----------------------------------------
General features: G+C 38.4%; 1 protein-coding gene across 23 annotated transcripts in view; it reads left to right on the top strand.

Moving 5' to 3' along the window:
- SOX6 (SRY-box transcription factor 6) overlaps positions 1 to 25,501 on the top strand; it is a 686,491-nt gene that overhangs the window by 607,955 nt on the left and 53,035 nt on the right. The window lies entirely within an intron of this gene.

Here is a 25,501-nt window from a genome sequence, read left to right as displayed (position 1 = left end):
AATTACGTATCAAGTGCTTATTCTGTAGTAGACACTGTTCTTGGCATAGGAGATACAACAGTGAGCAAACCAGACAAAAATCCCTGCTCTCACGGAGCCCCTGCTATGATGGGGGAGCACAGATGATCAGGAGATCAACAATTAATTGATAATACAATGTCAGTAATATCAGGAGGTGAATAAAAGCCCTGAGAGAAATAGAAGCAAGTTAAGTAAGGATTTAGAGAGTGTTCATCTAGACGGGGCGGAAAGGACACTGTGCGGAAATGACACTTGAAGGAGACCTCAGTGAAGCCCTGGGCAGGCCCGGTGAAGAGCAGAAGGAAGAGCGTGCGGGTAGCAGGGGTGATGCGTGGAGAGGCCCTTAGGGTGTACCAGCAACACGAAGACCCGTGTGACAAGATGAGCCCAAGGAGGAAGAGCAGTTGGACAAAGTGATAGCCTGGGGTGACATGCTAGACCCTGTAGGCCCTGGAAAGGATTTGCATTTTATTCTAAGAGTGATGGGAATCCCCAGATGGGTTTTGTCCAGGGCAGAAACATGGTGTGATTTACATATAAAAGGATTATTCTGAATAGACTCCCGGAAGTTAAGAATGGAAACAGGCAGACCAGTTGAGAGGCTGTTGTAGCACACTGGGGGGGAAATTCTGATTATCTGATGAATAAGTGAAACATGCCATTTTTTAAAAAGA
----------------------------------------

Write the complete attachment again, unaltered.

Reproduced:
General features: G+C 38.4%; 1 protein-coding gene across 23 annotated transcripts in view; it reads left to right on the top strand.

Moving 5' to 3' along the window:
- SOX6 (SRY-box transcription factor 6) overlaps positions 1 to 25,501 on the top strand; it is a 686,491-nt gene that overhangs the window by 607,955 nt on the left and 53,035 nt on the right. The window lies entirely within an intron of this gene.

Here is a 25,501-nt window from a genome sequence, read left to right as displayed (position 1 = left end):
AATTACGTATCAAGTGCTTATTCTGTAGTAGACACTGTTCTTGGCATAGGAGATACAACAGTGAGCAAACCAGACAAAAATCCCTGCTCTCACGGAGCCCCTGCTATGATGGGGGAGCACAGATGATCAGGAGATCAACAATTAATTGATAATACAATGTCAGTAATATCAGGAGGTGAATAAAAGCCCTGAGAGAAATAGAAGCAAGTTAAGTAAGGATTTAGAGAGTGTTCATCTAGACGGGGCGGAAAGGACACTGTGCGGAAATGACACTTGAAGGAGACCTCAGTGAAGCCCTGGGCAGGCCCGGTGAAGAGCAGAAGGAAGAGCGTGCGGGTAGCAGGGGTGATGCGTGGAGAGGCCCTTAGGGTGTACCAGCAACACGAAGACCCGTGTGACAAGATGAGCCCAAGGAGGAAGAGCAGTTGGACAAAGTGATAGCCTGGGGTGACATGCTAGACCCTGTAGGCCCTGGAAAGGATTTGCATTTTATTCTAAGAGTGATGGGAATCCCCAGATGGGTTTTGTCCAGGGCAGAAACATGGTGTGATTTACATATAAAAGGATTATTCTGAATAGACTCCCGGAAGTTAAGAATGGAAACAGGCAGACCAGTTGAGAGGCTGTTGTAGCACACTGGGGGGGAAATTCTGATTATCTGATGAATAAGTGAAACATGCCATTTTTTAAAAAGA